If your gross annual income is under $5,000 per year, you do not have to file any application to be tax exempt with the IRS; you can simply self declare your 501c3 tax exempt status. That’s pretty easy!

You will have to file an annual information return with the IRS called a Form 990-N, but it’s quick and easy. See my 990-N FAQ page here: http://homeschoolcpa.com/irs-form-990n-faq/

If you do not self declare 501c3 status (and file the annual 990-N), then, by default, your organization is a for-profit business. That’s your other legal alternative. The income and expenses would have to be reported on someone’s tax return as a business. The church may not rent space to a for-profit business (my church won’t), so you should read more about nonprofit and 501c3 status.

IRS and Your Homeschool Org cover

My book The IRS and Your Homeschool Organization can calm many of your fears.

I hope that helps.

Carol Topp, CPA

5 advantages of homeschool co-ops (video)

I have a series of 7 videos from my recent presentation of

Homeschool Co-ops Are Like Marriage: Know What You’re Getting Into

given at the Midwest Great Homeschool Convention in 2014.

Part 1 is titled 5 Advantages of Homeschool Co-ops

 

 

In the video I mentioned my book Homeschool Co-ops: How to Start Them, Run Them and Not Burn Out.

I also created this handout for the presentation.

Watch the other portions of the presentation on HomeschoolCPA’s YouTube Channel.

 

Carol Topp, CPA

Error in the IRS and Your Homeschool Organization book

This is embarrassing to admit, but I found an error in my book, The IRS and Your Homeschool Organization.

IRS and Your Homeschool Org cover

 

The error is on page 23 in the chart Comparison of 501(c)(3)  Qualified Charity and 501(c)(7) Social Club.

The correct chart is available here.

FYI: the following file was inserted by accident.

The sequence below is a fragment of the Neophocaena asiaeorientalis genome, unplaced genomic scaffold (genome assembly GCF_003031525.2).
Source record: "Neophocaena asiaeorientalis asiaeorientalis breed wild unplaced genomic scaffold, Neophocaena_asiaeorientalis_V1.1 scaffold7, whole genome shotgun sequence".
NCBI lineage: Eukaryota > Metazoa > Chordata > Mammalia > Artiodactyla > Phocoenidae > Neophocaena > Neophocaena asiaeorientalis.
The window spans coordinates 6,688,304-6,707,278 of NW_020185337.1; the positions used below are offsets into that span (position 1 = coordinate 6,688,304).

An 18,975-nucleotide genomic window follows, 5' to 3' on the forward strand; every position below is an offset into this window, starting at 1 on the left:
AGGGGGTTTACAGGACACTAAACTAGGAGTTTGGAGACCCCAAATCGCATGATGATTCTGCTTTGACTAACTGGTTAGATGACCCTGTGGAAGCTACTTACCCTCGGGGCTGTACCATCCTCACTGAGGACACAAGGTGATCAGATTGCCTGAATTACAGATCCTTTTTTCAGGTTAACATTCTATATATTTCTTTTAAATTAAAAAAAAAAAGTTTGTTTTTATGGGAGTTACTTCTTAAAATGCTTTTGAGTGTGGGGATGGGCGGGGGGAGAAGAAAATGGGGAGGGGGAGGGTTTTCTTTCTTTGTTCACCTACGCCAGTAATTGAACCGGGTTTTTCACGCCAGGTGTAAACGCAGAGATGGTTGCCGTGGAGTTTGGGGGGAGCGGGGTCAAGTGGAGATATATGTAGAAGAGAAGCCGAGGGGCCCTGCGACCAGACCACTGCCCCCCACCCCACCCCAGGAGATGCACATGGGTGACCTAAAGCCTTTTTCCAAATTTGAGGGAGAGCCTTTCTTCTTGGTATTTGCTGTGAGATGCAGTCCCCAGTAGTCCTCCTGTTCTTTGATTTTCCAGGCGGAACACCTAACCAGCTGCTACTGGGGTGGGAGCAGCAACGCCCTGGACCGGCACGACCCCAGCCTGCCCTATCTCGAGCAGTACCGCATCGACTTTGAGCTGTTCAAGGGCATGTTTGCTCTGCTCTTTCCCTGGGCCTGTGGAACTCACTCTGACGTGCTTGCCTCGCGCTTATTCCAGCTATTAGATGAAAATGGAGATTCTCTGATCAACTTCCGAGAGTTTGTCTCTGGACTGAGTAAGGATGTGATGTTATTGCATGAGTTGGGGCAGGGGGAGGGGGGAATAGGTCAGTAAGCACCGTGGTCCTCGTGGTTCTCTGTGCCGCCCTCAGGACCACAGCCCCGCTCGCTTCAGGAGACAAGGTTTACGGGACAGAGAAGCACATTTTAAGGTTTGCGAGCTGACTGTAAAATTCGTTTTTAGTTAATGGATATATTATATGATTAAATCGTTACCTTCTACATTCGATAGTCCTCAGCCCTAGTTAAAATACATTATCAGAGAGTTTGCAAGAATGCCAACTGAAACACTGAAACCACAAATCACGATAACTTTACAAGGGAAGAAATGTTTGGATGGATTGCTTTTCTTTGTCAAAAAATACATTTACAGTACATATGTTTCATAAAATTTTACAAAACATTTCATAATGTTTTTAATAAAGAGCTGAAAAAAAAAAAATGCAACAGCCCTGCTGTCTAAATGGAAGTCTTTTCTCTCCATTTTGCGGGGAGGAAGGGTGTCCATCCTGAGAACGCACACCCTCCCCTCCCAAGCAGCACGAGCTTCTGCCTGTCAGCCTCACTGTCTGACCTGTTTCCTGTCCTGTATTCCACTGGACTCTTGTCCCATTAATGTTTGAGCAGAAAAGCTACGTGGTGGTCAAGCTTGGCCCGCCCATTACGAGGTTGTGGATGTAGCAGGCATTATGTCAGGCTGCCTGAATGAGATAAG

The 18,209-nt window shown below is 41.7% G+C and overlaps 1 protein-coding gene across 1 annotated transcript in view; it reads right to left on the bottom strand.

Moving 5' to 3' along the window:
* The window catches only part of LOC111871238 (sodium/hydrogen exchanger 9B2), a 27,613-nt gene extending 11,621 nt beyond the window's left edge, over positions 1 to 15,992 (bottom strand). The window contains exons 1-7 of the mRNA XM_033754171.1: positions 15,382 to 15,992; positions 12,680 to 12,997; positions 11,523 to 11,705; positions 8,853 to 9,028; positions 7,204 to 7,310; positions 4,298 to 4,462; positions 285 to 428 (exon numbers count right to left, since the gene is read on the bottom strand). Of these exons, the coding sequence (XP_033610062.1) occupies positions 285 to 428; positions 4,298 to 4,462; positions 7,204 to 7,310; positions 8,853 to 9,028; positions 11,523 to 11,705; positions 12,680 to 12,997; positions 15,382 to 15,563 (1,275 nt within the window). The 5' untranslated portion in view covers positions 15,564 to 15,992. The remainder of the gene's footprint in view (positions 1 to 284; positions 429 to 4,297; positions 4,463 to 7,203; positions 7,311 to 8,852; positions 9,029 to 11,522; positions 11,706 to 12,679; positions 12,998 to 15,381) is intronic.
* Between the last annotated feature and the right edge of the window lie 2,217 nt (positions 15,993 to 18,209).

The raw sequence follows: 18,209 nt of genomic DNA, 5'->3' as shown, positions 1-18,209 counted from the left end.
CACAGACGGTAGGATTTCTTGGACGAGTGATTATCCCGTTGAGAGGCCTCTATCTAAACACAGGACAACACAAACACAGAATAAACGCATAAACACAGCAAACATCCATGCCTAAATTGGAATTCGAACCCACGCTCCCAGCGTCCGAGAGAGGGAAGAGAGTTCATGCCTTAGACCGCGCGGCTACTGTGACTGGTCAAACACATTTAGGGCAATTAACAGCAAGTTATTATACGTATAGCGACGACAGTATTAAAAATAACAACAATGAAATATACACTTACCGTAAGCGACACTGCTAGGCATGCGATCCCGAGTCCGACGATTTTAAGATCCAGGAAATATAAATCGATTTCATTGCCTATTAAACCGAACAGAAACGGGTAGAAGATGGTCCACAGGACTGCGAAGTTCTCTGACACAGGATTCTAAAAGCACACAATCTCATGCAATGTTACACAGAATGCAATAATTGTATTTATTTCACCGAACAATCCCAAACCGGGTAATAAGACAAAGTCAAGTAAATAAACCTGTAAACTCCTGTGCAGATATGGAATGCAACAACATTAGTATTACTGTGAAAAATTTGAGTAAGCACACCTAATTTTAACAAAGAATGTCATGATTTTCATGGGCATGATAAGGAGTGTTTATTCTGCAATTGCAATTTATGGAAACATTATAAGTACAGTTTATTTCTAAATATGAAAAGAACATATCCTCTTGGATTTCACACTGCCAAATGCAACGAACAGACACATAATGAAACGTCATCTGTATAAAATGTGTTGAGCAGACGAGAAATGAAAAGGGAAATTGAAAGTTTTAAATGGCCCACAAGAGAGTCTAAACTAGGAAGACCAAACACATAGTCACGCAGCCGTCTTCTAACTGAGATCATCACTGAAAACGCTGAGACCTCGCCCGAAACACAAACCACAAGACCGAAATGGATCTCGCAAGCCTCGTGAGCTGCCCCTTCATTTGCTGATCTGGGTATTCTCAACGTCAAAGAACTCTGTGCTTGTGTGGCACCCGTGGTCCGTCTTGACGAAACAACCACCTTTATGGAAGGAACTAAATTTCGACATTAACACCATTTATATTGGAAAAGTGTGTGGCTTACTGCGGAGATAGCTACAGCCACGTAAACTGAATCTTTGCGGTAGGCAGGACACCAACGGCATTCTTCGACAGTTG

The error is under the column for 501(c)(7) and the row Annual IRS reporting. It should read “Form 990N, Form 990EZ or Form 990.” All tax exempt organizations including 501(c)(7) Social Clubs are required by the IRS to file an annual Form 990, 990EZ or 990N.

Please make this correction in your book.

I apologize for the error and will make a correction to the book as soon as possible.

Carol Topp, CPA

September 5, 2014

Update September 15, 2014: The error in the print version and pdf version have been fixed. The Kindle version will be fixed soon. While I was at it I updated some other information and added a chapter on getting tax exempt status reinstated if it was revoked. This update is the 2nd edition of the book.

 

Is a homeschool tutor an employee of the family who hires her?

Teenager&Teacher

I am hoping you can help me. I recently got hired as a homeschool teacher. I am reading articles that say I am not an independent contractor and this is really concerning me. I am hearing that I am an employee and to do things legally my employer has to fill out all this paperwork.

I want to be legal, but I don’t want to burden my new employer with all of this.

She did give me materials, an hourly wage and the times she wants me to come over.
Thanks,
Stephanie

Stephanie,

Thank you for contacting me. Worker status as an employee or independent contractor is a difficult and confusing issue.

What the IRS says about worker status
The IRS says that the facts and circumstances of each situation determines the worker status, not our desire to avoid paperwork and taxes(!). But they are the IRS, so of course they will say things like that!